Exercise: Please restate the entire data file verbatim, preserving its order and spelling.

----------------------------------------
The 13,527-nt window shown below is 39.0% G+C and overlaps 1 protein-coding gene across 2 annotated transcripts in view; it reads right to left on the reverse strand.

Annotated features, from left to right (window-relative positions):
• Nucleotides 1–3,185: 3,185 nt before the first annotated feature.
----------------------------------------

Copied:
The 13,527-nt window shown below is 39.0% G+C and overlaps 1 protein-coding gene across 2 annotated transcripts in view; it reads right to left on the reverse strand.

Annotated features, from left to right (window-relative positions):
• Nucleotides 1–3,185: 3,185 nt before the first annotated feature.